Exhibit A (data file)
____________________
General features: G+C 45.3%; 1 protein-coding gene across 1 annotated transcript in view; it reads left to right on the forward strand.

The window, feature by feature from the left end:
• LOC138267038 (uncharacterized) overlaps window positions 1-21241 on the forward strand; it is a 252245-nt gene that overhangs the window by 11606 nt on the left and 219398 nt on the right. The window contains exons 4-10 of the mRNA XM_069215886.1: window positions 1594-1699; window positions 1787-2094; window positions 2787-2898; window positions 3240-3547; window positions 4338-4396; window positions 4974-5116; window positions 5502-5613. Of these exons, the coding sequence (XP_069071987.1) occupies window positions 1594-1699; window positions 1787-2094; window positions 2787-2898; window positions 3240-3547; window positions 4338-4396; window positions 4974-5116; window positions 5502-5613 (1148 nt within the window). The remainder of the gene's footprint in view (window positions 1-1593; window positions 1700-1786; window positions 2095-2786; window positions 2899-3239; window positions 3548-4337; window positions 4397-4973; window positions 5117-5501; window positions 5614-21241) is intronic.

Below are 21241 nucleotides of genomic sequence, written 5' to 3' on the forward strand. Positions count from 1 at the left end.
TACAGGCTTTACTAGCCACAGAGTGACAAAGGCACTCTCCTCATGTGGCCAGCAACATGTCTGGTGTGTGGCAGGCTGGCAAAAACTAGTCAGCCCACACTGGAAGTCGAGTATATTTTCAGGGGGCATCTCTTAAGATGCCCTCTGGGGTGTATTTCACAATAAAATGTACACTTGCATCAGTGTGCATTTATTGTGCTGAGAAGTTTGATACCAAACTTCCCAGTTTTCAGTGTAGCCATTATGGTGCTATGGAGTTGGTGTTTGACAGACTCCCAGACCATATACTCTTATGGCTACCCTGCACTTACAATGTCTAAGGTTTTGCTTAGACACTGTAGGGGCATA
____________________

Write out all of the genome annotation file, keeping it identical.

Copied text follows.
General features: G+C 45.3%; 1 protein-coding gene across 1 annotated transcript in view; it reads left to right on the forward strand.

The window, feature by feature from the left end:
• LOC138267038 (uncharacterized) overlaps window positions 1-21241 on the forward strand; it is a 252245-nt gene that overhangs the window by 11606 nt on the left and 219398 nt on the right. The window contains exons 4-10 of the mRNA XM_069215886.1: window positions 1594-1699; window positions 1787-2094; window positions 2787-2898; window positions 3240-3547; window positions 4338-4396; window positions 4974-5116; window positions 5502-5613. Of these exons, the coding sequence (XP_069071987.1) occupies window positions 1594-1699; window positions 1787-2094; window positions 2787-2898; window positions 3240-3547; window positions 4338-4396; window positions 4974-5116; window positions 5502-5613 (1148 nt within the window). The remainder of the gene's footprint in view (window positions 1-1593; window positions 1700-1786; window positions 2095-2786; window positions 2899-3239; window positions 3548-4337; window positions 4397-4973; window positions 5117-5501; window positions 5614-21241) is intronic.

Below are 21241 nucleotides of genomic sequence, written 5' to 3' on the forward strand. Positions count from 1 at the left end.
TACAGGCTTTACTAGCCACAGAGTGACAAAGGCACTCTCCTCATGTGGCCAGCAACATGTCTGGTGTGTGGCAGGCTGGCAAAAACTAGTCAGCCCACACTGGAAGTCGAGTATATTTTCAGGGGGCATCTCTTAAGATGCCCTCTGGGGTGTATTTCACAATAAAATGTACACTTGCATCAGTGTGCATTTATTGTGCTGAGAAGTTTGATACCAAACTTCCCAGTTTTCAGTGTAGCCATTATGGTGCTATGGAGTTGGTGTTTGACAGACTCCCAGACCATATACTCTTATGGCTACCCTGCACTTACAATGTCTAAGGTTTTGCTTAGACACTGTAGGGGCATA